And yes it will be their fault for buying it without knowing what it actually IS. But when they find out they have to play double iPad prices to run non-tablet Windows apps, they will be howling. And when the ones who bought the big pad and can run them find out that not onlly is it thicker, heavier and runs hot, but it also has the battery life of a Sega Nomad, THEY will start howling as well.

The whole thing is still a recipe for failure.

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@h4rmony

"Windows 8 has probably been in planning, if not active development since before Windows 7 actually started being sold"

I'll agree something intended to be released as Windows 8 was probably in planning before Vista was launched. Some of the desktop core is probably actually implemented in Win8.

What's actually being released as Win8 only started after Apple started *selling significant numbers* of iPads. Not when they launched because as usual MS failed to believe there was a market. As usual MS are late to the party and as usual using dirty tricks to catch up - in this case screwing over the desktop to cross promote other, non-PC products.

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Anonymous Coward

Or maybe not selling for $1000+

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Joke

"Misrepresenting a product is really the last thing you want to be doing for sustained business."

And yet MS are still around.

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Anonymous Coward

"And yet MS are still around."

Why the 'joke' icon ?

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Linux

Go talk to Detroit

Detroit has played this game profitably for years. 2 models on the show room, one is the top of the line and costs say 40K. The other is the economy line with a base of 30K. The top of the line comes with all accessories standard. On the economy model these are costly add ons. The top of the line model is structurally superior and a safer product. The economy model is less robust, and a more dangerous vehicle to be in.

Detroit makes their money off the consumers who fall for this charade, get the low priced model, and then add accessories to the point that they are spending very close to the top of the line model. They have succeeded in getting the rubes to pay for an inherently inferior product practically the same amount they charge for their best product.

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WTF?

Marketing look farther ahead than the next bonus? When did that start?

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Re: This will not end well? Legacy?

"Its Windows, it HAS to run my legacy software!" are going to feel VERY hoodwinked.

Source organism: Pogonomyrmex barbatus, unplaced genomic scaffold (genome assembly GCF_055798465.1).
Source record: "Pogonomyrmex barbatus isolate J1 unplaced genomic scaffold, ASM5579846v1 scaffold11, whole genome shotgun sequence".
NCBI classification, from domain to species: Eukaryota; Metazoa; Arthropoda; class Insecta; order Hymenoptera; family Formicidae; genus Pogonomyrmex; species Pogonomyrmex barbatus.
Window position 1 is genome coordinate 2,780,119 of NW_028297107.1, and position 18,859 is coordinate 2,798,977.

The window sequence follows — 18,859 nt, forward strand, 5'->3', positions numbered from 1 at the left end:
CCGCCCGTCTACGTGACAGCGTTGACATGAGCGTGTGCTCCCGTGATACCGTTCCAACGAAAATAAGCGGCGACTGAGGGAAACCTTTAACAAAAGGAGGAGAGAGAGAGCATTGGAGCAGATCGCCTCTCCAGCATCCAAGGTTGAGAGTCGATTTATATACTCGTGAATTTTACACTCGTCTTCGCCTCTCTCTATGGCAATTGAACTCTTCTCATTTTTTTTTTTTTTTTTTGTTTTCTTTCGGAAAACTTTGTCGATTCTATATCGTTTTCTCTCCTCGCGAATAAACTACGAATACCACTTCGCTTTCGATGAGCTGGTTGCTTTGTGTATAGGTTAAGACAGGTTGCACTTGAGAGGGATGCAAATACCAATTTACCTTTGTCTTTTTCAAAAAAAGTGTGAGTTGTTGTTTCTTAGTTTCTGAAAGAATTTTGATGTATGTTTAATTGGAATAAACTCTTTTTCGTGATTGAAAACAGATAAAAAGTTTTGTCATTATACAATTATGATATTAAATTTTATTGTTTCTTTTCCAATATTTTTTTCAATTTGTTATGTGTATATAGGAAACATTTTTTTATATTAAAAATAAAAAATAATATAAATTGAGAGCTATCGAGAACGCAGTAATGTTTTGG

Mmm... I think the majority of non-Business customers are not interested in Legacy Windows SW support. Sales of Mac Books, iPad and Android tablets prove that.

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Re: This will not end well? Legacy?

But its a Windows Tablet, so its portable and the kids will be able to play all their Steam games on it, wont they?

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Coffee/keyboard

"You definitely are not a marketing person. Misrepresenting a product is really the last thing you want to be doing for sustained business. Disappointed customers who feel they've been "hoodwinked" are the worst kind of press. What you describe is the sort of tactic a short-term seller like a person in a pub would benefit from, not a long-term business."

See attached icon.

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Happy

Re: This will not end well.

I'm stocking up on popcorn.

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FAIL

Re: Go talk to Detroit

talking of an 'inferior' product sort of implies they actually have a 'superior' product too?

I don't think so... I've rented a bunch of GM cars and it was awful every time.

In one of the big cars, I think it was an Oldsmobile I rented in Phoenix, they have nifty 'features' like AC vents blowing directly on the drivers knee with no possibility for adjustment or moving your knee out of the way. So, when you try to get out of the car, your knee is frozen solid, you can't straighten it and are forced to limp away...

Lexus wins by default :)

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Pint

Re: This will not end well? Legacy?

I think those who didn't care about regular windows have already gone to Crapple products for the shininess and the perception that Crapple products are used by "smart people" and "creatives", and so if they buy one, they will somehow also be considered smart and creative...

The suddenly so-called "legacy" programs are mostly made for consumers and were either already purchased at fairly high prices or pirated for free. The new Windows RT monopoly will not fly with either of those customers.

And all the I-need-it-super-simple People who will fall for a monolithic walled ghetto scheme are already with the shiny baubles company.

At least those of us who don't wish the open PC market dead can hope that it is so...

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Stop

Microsoft MIGHT jeopardise any working relationship with OEMs by releasing the Surface tablet, but then again they MIGHT actually make the OEMs release a decent product, as they might not want their tablets look like a lame duck against what could be perceived as "the standard".

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Anonymous Coward

Yep...

The only half decent tablet that I'd like to own at the moment is the Samsung Series Seven Slate, it's on the pricey side, though. I'm holding off until I see how much the Intel based surface costs and what it's like - certainly in terms of memory, and what any potential docking station will be like.